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Wright meets the press

The reviews of Wright's appearance at the National Press Club yesterday were mostly unkind. The Washington Post's Dana Milbank: "Wright, explaining this morning why he had waited so long before breaking his silence about his incendiary sermons, offered a paraphrase from Proverbs: 'It is better to be quiet and be thought a fool than to open your mouth and remove all doubt.' Barack Obama's pastor would have been wise to continue to heed that wisdom. More: "Should it become necessary in the months from now to identify the moment that doomed Obama's presidential aspirations, attention is likely to focus on the hour between nine and ten this morning at the National Press Club. It was then that Wright, Obama's longtime pastor, reignited a controversy about race from which Obama had only recently recovered - and added lighter fuel."

The Washington Post's Eugene Robinson: "I'm sorry, but I've had it with Wright. I would never try to diminish the service he performed as pastor of his Chicago megachurch, and it's obvious that he's a man of great charisma and faith. But this media tour he's conducting is doing a disservice that goes beyond any impact it might have on Obama's presidential campaign. The problem is that Wright insists on being seen as something he's not: an archetypal representative of the African American church. In fact, he represents one twig of one branch of a very large tree."

Adds Bob Herbert: "The Rev. Jeremiah Wright went to Washington on Monday not to praise Barack Obama, but to bury him. Smiling, cracking corny jokes, mugging it up for the big-time news media — this reverend is never going away. He's found himself a national platform, and he's loving it."

The New York Times' Alessandra Stanley: "Now it turns out that Mr. Wright doesn't hate America, he loves the sound of his own voice. He is not out of touch with the American culture, he is the avatar of the American celebrity principle: he grabbed his 30-second spots of infamy and turned them into 15 minutes of fame."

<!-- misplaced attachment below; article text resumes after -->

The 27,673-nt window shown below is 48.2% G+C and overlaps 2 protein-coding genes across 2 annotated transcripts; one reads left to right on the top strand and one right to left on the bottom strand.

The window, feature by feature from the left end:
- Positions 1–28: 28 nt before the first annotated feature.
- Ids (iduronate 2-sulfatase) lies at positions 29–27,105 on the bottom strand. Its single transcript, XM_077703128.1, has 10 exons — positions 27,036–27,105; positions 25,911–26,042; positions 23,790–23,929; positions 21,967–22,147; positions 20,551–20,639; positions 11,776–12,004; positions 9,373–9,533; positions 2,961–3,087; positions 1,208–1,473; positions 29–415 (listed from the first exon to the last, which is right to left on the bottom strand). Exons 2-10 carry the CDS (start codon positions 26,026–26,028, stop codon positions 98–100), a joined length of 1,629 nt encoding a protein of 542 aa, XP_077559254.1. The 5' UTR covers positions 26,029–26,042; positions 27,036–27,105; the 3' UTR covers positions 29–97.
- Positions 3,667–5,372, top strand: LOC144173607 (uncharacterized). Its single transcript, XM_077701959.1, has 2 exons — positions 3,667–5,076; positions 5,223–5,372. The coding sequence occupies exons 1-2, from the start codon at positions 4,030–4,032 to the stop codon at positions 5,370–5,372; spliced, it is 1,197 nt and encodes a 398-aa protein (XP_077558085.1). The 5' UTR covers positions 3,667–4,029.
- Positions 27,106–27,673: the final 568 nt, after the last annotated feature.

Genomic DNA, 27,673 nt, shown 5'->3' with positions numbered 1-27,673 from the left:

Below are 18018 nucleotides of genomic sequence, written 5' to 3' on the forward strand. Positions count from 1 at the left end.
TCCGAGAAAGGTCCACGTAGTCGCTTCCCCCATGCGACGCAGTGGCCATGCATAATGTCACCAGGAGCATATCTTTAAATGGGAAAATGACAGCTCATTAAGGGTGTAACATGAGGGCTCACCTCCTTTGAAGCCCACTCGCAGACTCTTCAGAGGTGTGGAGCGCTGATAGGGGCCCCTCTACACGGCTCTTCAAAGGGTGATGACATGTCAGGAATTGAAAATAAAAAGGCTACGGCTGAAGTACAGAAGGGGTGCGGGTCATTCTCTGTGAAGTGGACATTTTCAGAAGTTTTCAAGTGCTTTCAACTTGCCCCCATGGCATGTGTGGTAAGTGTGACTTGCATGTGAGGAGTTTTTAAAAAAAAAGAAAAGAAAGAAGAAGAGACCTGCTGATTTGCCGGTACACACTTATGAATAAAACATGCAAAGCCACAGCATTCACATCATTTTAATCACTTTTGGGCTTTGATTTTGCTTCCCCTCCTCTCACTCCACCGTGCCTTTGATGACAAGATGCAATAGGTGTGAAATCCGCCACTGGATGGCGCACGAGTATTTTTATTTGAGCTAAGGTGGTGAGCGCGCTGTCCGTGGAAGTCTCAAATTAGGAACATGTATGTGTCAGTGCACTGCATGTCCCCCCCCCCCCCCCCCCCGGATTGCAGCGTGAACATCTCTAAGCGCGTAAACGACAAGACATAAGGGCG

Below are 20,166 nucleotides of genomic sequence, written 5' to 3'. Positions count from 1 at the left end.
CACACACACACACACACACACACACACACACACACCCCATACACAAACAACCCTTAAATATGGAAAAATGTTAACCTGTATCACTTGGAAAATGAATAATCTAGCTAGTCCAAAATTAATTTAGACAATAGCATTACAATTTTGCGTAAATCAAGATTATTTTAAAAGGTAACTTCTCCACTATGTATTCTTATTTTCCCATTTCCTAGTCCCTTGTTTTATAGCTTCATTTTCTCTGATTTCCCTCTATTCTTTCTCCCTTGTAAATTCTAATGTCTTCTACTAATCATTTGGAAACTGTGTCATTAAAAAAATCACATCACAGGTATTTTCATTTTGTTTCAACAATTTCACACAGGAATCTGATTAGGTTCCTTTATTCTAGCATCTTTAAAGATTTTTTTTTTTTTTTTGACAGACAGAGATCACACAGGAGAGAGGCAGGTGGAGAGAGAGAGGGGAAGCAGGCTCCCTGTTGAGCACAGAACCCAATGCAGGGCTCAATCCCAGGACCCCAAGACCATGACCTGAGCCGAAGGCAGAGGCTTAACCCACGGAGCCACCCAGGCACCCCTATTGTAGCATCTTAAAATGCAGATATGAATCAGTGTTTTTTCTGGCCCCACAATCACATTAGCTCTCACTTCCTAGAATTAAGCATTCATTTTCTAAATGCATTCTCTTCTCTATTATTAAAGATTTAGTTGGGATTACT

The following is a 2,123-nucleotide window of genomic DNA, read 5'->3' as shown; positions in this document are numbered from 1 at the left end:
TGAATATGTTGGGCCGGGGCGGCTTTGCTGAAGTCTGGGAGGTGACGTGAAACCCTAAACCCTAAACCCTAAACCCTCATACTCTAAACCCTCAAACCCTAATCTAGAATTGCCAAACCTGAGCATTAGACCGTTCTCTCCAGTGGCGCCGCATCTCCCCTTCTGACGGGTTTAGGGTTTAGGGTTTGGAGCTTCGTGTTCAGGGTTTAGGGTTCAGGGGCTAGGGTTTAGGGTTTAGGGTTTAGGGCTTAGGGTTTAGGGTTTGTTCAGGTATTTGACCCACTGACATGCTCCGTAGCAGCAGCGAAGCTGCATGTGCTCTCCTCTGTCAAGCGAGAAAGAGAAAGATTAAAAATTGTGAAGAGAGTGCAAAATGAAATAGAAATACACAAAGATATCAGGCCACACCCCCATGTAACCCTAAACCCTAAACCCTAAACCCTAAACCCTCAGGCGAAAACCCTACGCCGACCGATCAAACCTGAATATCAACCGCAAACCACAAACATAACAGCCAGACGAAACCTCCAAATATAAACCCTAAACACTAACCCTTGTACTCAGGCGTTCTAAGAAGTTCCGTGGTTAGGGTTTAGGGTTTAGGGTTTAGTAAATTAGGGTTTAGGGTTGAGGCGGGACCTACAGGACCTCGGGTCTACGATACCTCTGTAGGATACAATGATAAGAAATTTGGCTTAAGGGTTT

The Washington Post has this interesting nugget: "Obama aides said Wright had rebuffed their recent offers of public relations assistance. They stressed that they had no warning about a media blitz that included an appearance with Bill Moyers on PBS on Friday night, a nationally televised speech to the NAACP in Detroit on Sunday evening and yesterday's appearance at the National Press Club."

Obama was asked if he felt betrayed by Wright, who played a significant role in Obama's spiritual life for 20 years, performed his wedding and inspired the title of Obama's most recent book, 'The Audacity of Hope.' 'I just want to emphasize that this is my former pastor,' Obama said. 'Any of the statements that he's made both to trigger this controversy and that he's made over the last several days are not statements that I've heard him make previously. They don't represent my views. And they don't represent what this campaign's about.'"

"Obama did not mention Wright at the University of North Carolina-Wilmington, where he spoke and took questions for about 80 minutes. In response to a question about his faith Obama spoke at length, but did not use it as an opening to say yet more about Wright. No one in the enthusiastic 5,000-person crowd asked him about the controversy, nor did anyone tonight among 1,900 people packed into a high school gym in Wilson."

"Ron Walters, a University of Maryland political scientist and the former campaign manager for Jesse Jackson in 1988, said Wright is clearly attempting to address the 'gross unfairness' in the way his remarks have been characterized. While Wright is understandably defending himself, Walters said, 'it doesn't bode well for tamping down the story' that Obama probably wishes would disappear," the Boston Globe writes. "'This [controversy] is unlikely to go away any time soon,' he said. And it will make it more difficult for Obama to wrest away disaffected white working-class voters from Hillary Clinton, Obama's Democratic rival. Clinton carried that constituency by wide margins over Obama in winning primaries in Pennsylvania and Ohio -- wins that kept her candidacy alive and prevented Obama from wrapping up the nomination."

The New York Post blares "Pastor Disaster" on its cover over a photo of Wright at the National Press Club, his hands cupped outward. Wright had some words for Obama, saying if he's elected he'd be going after him.

And… Sharpton is blasting Obama. "Obama made a call for nonviolence in the aftermath of the Sean Bell verdict -- infuriating the Rev. Al Sharpton, who accused the presidential candidate of trying to 'grandstand in front of white people,' sources told The Post.